It’s a late-October afternoon at Benone Strand on the Causeway Coast in County Derry, and the low sun is collapsing between wedges of dense cloud. There’s empty beach as far as the eye can see, apart from the odd horse-rider galloping through the shallows. My boyfriend and I are in swim shorts on the hard sand, despite the temperature being in single figures. But we’re not shivering. Not at all. We’ve just boiled our bones in the Finnish-style Hotbox sauna perched at the water’s edge.
We sprint into the sea to cool off and a shriek or two later are back inside to restart the hot-cold cycle, our hearts pumping as we take a seat on the wooden bench. As I ladle water on to the stones for a satisfying sizzle, the sauna’s rectangular window affords a mesmerising framed view of the waves, the horizon and the darkening sky. This juxtaposition is powerful: an instant hit of happiness.
With its thermal-treated six-person interior and subtle lighting, Hotbox is one of the most stylish mobile saunas I’ve experienced – and I’ve road-tested a few researching the rise of sauna culture. For those unfamiliar with the phenomenon, authentic sauna is simply where “you pour water on the hot stones, sweat, have a cold plunge, then breathe fresh air before going back in the heat”, says the British Sauna Society’s Finnish founder Mika Meskanen.
While we think of sauna as Scandinavian, there is archaeological evidence of the practice at Stonehenge and Orkney. But until now I hadn’t heard about Irish sweathouses. As we sit with Hotbox owners Anna and Carl Isaksson, they enthuse about the 18th- and 19th-century Irish stone buildings that were an early sauna for rural workers, with hundreds to be found from Leitrim to Cork.
“One of the best preserved is actually here in Northern Ireland – at Tirkane, near Maghera,” says Anna. “Sweathouses were built as stone mounds, always near a body of water, so you could cool down. They were for people who had rheumatism or fevers, with thick walls and a tiny entrance. Inside they’d build a fire, and when the stones got really hot, they’d put it out, scatter rushes on the floor, and throw water in to create steam. You’d crawl in, the door would be closed, and you’d sweat out your toxins before taking a cold plunge.” Carl adds: “Some people think the practice might be older, originally brought here by the Vikings.”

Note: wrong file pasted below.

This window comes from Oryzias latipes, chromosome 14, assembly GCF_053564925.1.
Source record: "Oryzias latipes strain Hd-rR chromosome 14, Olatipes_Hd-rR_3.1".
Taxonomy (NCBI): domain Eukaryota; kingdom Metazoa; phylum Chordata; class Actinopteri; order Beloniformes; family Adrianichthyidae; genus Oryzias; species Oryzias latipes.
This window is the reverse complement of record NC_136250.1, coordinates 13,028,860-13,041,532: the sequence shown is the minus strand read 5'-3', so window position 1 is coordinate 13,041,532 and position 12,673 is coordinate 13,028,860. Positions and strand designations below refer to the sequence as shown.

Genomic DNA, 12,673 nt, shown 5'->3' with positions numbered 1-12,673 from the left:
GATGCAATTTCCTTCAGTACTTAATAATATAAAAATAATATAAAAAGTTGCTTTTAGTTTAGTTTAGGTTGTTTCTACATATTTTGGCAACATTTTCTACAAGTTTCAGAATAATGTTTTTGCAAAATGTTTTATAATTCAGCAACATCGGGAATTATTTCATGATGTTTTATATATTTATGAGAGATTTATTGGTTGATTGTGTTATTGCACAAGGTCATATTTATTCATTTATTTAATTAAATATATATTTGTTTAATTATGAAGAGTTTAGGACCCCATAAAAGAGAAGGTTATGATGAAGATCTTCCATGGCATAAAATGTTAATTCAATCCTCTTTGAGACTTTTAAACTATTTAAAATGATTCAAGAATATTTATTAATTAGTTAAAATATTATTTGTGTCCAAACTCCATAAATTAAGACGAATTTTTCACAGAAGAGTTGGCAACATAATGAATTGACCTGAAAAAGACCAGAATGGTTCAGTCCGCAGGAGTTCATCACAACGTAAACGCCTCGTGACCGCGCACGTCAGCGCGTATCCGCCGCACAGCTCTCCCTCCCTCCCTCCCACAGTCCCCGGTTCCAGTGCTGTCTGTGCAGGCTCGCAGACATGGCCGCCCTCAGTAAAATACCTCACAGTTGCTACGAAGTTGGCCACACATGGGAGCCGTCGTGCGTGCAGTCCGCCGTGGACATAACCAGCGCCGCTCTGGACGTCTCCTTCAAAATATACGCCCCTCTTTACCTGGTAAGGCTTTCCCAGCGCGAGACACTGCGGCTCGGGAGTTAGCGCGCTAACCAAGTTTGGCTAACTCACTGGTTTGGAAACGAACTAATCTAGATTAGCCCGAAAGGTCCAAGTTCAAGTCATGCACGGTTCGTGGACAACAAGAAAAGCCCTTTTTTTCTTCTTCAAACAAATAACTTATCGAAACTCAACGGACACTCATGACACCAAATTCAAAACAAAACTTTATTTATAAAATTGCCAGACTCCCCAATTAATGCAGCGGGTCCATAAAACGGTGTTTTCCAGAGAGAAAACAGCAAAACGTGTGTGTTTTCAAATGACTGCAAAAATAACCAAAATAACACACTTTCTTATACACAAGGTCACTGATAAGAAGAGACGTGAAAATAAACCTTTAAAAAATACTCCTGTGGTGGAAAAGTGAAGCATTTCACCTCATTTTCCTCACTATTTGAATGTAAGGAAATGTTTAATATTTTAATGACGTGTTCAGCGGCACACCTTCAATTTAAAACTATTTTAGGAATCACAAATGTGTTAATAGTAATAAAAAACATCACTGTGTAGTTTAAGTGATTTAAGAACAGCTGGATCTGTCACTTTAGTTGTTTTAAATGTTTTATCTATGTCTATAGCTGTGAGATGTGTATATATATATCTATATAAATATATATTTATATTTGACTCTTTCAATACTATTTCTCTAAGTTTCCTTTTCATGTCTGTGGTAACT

This fascinating backstory added another layer of interest to what became a passion project for Northern Irish architect Anna and former Swedish ski instructor Carl. While he grew up with sauna, she was converted after moving to Sweden to study. “The first time, after jumping in a freezing lake and then going back into the sauna,” she says, “I realised that this lovely tingly-ness comes over your whole body and the heat feels so different.”
When the couple moved back to Northern Ireland in 2018, they would visit Benone Strand every week, all year round. “We’d come out of the sea and want to sauna the way we would in Sweden,” says Anna. “And then I got hyperemesis [nausea and vomiting] in my pregnancy. The only thing that relieved it was getting in the water.”
At the height of Covid, in May 2021, Anna and Carl opened their sauna, having worked on a build with designer Finnmark. “We wanted it to be functional but beautiful,” says Anna. “But we couldn’t have done it without a grant from Daera [Northern Ireland’s Department of Agriculture, Environment and Rural Affairs].”
Are there differences between Irish and Swedish approaches to sauna? “Where I’m from, it’s a big part of the culture,” says Carl. “It’s more normalised, solitary even, whereas here it’s social and you have people who base their personality around being a sauna person.” Anna adds that the local community swiftly embraced the project. “It’s wonderful that everyone who comes is in such a good mood,” she says. “Some people even sing.”